Creativity is a huge unknown. Yes, there are theories about what it is but no consensus. In the medieval period, the creative person might be considered saintly, devil-possessed, or a mystic. Today if I were to say that the creative person sees what others do not, some might suggest a form of medication was in order. Many cultures admire or even worship creativity. Repressive societies fear it. Yet it is something any civilization needs for survival.
Even when creative art forms idealize life, like many of the American sitcoms of the 1950s, they make a statement about society, whether suggesting we live in a fantasy world, want to live in one, or are told we should. After WW II, Europeans fell into a deep and understandable, collective depression. The arts reflected it, depicting the human form as an object of revulsion, rejecting structure or beliefs, and mocking the concept that any individual life had significance. It was a way of dealing with unspeakable horror. Creativity is a way of teasing us with our illusions, giving solace in times of tragedy, and jolting us out of complacency.
Should there be restraints on creativity in any given society? Reason would suggest that we accept what we like and ignore what we don’t. (And I am not talking about things called “art” just to get around laws.) After all, the history of official censorship is pretty dismal. Some things found acceptable by the Authorized Board of Moral Authorities are shocking while reasons behind the banned works can be almost comic. The film, Birth of a Nation, is, in my less than humble opinion, an example of something that should have been “banned in Boston” while Lady Chatterley’s Lover and The Well of Loneliness may not be great works of literature but hardly warranted all that brouhaha. Perhaps our official reactions to creativity also make a noteworthy statement about our society.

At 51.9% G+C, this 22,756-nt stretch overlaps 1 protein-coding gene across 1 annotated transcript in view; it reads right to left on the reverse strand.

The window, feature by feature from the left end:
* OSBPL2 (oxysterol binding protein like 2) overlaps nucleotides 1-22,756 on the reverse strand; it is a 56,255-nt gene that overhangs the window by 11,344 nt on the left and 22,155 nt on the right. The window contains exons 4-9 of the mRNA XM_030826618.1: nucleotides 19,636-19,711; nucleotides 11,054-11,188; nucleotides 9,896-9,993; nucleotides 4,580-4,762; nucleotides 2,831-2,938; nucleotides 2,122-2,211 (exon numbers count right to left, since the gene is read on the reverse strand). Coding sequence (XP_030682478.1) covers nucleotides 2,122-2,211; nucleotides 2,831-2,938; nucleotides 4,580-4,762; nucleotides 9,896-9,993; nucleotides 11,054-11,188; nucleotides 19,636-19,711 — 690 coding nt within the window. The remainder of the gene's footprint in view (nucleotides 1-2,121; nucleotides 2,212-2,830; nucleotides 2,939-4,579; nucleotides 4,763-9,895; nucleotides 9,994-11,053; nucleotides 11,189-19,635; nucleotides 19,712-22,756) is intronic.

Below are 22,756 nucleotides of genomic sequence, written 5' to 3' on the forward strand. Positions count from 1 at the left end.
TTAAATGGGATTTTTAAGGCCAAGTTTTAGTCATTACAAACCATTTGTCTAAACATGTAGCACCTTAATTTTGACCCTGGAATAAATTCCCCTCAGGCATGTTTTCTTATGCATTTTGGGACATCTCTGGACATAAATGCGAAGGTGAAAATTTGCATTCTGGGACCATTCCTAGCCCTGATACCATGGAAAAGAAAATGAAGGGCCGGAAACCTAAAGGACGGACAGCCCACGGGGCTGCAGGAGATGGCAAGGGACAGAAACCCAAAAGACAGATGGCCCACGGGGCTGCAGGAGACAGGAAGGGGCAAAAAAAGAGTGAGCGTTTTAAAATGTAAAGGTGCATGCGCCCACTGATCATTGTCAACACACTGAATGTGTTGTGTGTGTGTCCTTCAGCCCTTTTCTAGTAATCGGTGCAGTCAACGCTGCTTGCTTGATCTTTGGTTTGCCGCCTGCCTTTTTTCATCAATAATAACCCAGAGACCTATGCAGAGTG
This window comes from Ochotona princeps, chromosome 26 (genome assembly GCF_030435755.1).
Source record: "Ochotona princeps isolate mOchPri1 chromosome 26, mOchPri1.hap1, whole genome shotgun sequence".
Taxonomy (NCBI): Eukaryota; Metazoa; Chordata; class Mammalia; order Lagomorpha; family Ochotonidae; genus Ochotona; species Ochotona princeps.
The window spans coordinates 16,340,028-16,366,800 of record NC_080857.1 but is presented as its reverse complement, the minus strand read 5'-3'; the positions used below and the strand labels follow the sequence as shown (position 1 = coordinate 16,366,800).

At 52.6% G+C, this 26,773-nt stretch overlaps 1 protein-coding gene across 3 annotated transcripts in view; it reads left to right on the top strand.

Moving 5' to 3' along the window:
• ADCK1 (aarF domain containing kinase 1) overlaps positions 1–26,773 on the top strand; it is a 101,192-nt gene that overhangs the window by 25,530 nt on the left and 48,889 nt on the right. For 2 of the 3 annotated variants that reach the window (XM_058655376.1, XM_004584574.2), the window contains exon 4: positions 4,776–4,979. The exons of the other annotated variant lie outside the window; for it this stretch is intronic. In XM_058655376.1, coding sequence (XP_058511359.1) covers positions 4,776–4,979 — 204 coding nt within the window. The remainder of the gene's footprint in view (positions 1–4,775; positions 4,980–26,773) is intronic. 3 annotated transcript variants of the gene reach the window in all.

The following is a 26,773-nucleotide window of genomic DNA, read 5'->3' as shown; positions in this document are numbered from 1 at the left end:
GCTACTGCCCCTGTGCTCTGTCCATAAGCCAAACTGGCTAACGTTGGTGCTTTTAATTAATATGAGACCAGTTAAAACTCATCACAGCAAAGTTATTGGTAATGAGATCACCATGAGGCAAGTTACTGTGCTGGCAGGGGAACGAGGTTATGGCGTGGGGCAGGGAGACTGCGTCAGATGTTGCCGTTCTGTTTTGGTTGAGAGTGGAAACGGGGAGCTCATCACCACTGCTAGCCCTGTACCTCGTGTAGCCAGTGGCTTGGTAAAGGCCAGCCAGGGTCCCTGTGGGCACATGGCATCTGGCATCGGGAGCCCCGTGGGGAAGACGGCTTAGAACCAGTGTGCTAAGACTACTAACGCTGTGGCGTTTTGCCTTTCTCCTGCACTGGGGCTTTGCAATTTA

In any case, that powerful and irrepressible human quality called creativity is a force that may be fenced in, as it has been in repressive times, but one that survives, even if it has to go underground, and will inevitably return to comfort, tease, and educate.